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Kikishru Nadershaw Chinoy Vs. Nargesh Kikishru Chinoy Nee Nargesh Dorabji Tarapore - Court Judgment

LegalCrystal Citation
Subject family
CourtChennai
Decided On
Reported inAIR1942Mad159
AppellantKikishru Nadershaw Chinoy
RespondentNargesh Kikishru Chinoy Nee Nargesh Dorabji Tarapore
Excerpt:
.....explantion (1); - appointment to state police service - failure of a person to disclose in the application form, either his involvement in a criminal case or pendency of a criminal case against him - effect? - held, the failure of a person to disclose his involvement in a criminal case, at the earliest point of time, when the application form is filled up, is fatal. his subsequent disclosure, whether before acquittal or after acquittal, will not cure the defect. in any case, the subsequent disclosure may not have any effect upon his selection, since his case will then fall under any one of the two explanations under clause (iv) of rule 14(b) and make him ineligible for the current selection or for all future selection depending on whether the acquittal is honourable or otherwise. --..........from shall have been pronounced.3. the words above 'such court' clearly refer to the chief parsi matrimonial court within the jurisdiction of the high court. it is contended that the husband should have presented an appeal to the high court from the decision of the matrimonial court granting leave to sue and the machinery which has been adopted pursuant to the provisions of the original side rules of the high court is wrong and consequently this application must fail. prior to 1936 the statutory enactment in force was the parsi marriage and divorce act of 1865 which contains some similar provisions to the act of 1936 but by section 51 of the earlier act the high court of the area in which the parsi matrimonial court is established was empowered to make such rules and regulations.....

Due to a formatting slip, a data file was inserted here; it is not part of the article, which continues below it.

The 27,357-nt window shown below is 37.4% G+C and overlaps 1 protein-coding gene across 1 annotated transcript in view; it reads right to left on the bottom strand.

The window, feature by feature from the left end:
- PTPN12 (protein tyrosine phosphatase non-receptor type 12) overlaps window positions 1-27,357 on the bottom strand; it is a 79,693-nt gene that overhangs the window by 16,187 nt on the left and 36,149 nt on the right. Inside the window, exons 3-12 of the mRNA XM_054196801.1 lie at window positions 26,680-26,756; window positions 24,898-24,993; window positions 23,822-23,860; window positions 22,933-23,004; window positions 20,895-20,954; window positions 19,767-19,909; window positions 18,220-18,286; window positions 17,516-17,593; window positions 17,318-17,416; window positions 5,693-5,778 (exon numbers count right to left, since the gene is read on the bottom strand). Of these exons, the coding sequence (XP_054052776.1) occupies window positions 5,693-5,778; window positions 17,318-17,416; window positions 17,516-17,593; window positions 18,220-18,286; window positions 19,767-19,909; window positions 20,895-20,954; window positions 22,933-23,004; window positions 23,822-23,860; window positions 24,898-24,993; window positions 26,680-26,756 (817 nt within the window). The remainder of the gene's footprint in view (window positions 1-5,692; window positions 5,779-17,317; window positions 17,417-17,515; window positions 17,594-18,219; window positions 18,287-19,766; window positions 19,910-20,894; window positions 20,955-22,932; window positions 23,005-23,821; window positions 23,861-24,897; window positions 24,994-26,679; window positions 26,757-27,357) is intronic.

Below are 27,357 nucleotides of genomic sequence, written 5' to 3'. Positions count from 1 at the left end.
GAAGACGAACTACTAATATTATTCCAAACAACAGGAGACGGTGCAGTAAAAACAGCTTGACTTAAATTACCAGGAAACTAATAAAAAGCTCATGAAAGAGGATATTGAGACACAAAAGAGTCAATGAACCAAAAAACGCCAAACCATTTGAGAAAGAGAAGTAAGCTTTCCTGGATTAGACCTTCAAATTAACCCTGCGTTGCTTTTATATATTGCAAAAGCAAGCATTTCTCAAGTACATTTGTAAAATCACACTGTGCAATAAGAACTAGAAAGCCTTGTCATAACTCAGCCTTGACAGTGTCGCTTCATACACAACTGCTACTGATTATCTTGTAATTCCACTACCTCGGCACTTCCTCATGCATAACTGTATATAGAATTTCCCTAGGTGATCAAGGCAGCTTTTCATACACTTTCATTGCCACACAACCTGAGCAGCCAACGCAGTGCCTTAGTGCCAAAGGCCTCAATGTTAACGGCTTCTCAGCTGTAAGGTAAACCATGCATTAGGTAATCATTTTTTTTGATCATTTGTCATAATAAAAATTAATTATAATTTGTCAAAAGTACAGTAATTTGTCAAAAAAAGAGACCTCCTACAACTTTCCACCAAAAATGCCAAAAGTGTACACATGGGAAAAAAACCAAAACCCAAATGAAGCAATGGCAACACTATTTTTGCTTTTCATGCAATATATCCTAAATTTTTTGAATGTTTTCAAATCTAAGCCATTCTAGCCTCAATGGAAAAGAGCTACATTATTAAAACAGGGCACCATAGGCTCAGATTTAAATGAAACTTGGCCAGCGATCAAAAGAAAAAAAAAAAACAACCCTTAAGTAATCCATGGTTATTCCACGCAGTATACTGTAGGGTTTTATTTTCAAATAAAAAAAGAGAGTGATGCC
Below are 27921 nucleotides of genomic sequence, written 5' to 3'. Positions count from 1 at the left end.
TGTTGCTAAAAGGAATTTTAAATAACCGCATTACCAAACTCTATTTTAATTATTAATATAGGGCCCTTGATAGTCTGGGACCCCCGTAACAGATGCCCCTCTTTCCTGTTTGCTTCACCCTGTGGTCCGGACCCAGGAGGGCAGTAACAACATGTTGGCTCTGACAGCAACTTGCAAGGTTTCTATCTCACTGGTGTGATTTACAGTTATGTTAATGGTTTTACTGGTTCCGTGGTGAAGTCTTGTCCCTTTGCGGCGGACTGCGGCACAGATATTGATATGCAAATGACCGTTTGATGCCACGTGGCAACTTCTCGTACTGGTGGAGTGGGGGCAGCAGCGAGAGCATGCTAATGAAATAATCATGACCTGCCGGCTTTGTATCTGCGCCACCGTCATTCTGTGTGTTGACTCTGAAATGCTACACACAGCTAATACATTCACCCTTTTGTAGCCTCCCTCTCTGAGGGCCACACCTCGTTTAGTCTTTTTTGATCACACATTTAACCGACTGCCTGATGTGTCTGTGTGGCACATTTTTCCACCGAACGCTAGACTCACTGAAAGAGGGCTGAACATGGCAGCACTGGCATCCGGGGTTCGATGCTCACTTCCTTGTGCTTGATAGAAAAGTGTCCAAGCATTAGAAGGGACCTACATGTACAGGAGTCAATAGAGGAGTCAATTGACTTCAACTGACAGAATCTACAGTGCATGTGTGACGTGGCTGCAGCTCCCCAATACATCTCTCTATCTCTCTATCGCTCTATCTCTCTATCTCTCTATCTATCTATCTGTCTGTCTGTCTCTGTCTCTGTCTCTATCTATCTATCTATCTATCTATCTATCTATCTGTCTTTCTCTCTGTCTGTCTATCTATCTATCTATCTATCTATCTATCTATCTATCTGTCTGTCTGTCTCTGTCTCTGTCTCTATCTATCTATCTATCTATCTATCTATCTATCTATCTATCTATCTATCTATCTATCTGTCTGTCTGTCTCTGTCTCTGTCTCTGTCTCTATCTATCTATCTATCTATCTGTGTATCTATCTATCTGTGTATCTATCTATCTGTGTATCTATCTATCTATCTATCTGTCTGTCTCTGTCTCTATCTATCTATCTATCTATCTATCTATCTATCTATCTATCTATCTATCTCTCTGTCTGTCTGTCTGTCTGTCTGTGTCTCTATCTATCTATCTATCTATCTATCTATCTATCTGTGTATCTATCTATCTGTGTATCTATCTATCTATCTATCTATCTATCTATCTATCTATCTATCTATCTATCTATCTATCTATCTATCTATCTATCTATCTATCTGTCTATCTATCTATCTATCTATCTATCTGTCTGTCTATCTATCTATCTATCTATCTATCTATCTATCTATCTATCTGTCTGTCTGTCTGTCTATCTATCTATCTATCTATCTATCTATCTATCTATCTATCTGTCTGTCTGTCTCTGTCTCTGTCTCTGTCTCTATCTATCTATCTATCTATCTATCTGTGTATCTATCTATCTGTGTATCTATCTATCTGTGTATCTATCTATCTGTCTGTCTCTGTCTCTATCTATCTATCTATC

Judgment:
ORDER

Gentle, J.

1. This is an application by the respondent in a petition presented pursuant to the Parsi Marriage and Divorce Act 3 of 1936. In the application the applicant seeks to obtain revocation of the order giving leave to the petitioner to present her proceedings in this Court, the grounds being that the balance of convenience will be met by the proceeding being presented in a Court nearer to the Punjab where the respondent says he is residing. This Court is not the High Court sitting in its original jurisdiction. It is the Parsi Chief Matrimonial Court which is constituted under the provisions of Sections 18 and 19, Parsi Marriage and Divorce Act, 1936. The application on the face of it purports to have been issued under Order 13, Rule 14 (f) of the Rules of the Original Side of the High Court. This rule provides that the Judge sitting on the original side of the High Court shall deal with applications for revocation of orders granting leave to sue.

2. The petitioner applied to the Parsi Chief Matrimonial Court under Section 29, Sub-section (3) of the Act for leave to present her proceedings in the Matrimonial Court in Madras and on 6th February 1941, this Court granted the leave which the petitioner sought. Learned counsel on behalf of the respondent, the applicant in the application before me, has with great frankness, conceded that his client was served with the proceedings in the suit brought against him by his wife by the end of February 1941. Early in the month of March, this Court fixed the date to hear the suit between the petitioner and the respondent to take place on 5th August 1941 and again learned counsel on behalf of the respondent has conceded that his client was aware of the date of trial by end of March 1941. No step was taken by him until 7th May 1941 when the present application was issued to revoke the leave granted to the petitioning wife to bring her proceedings in Madras. This application was not served until on or about 20th July. Learned counsel on behalf of the wife takes the preliminary objection that the wrong procedure has been adopted and ho relies upon the provisions of Section 47, Parsi Marriage and Divorce Act, which, so far as is material, provides as follows:

An appeal shall lie to the High Court from... (b) the granting of leave by any such Court under Sub-section (3) of Section 29 provided that such appeal shall be instituted within three calendar months after the decision appealed from shall have been pronounced.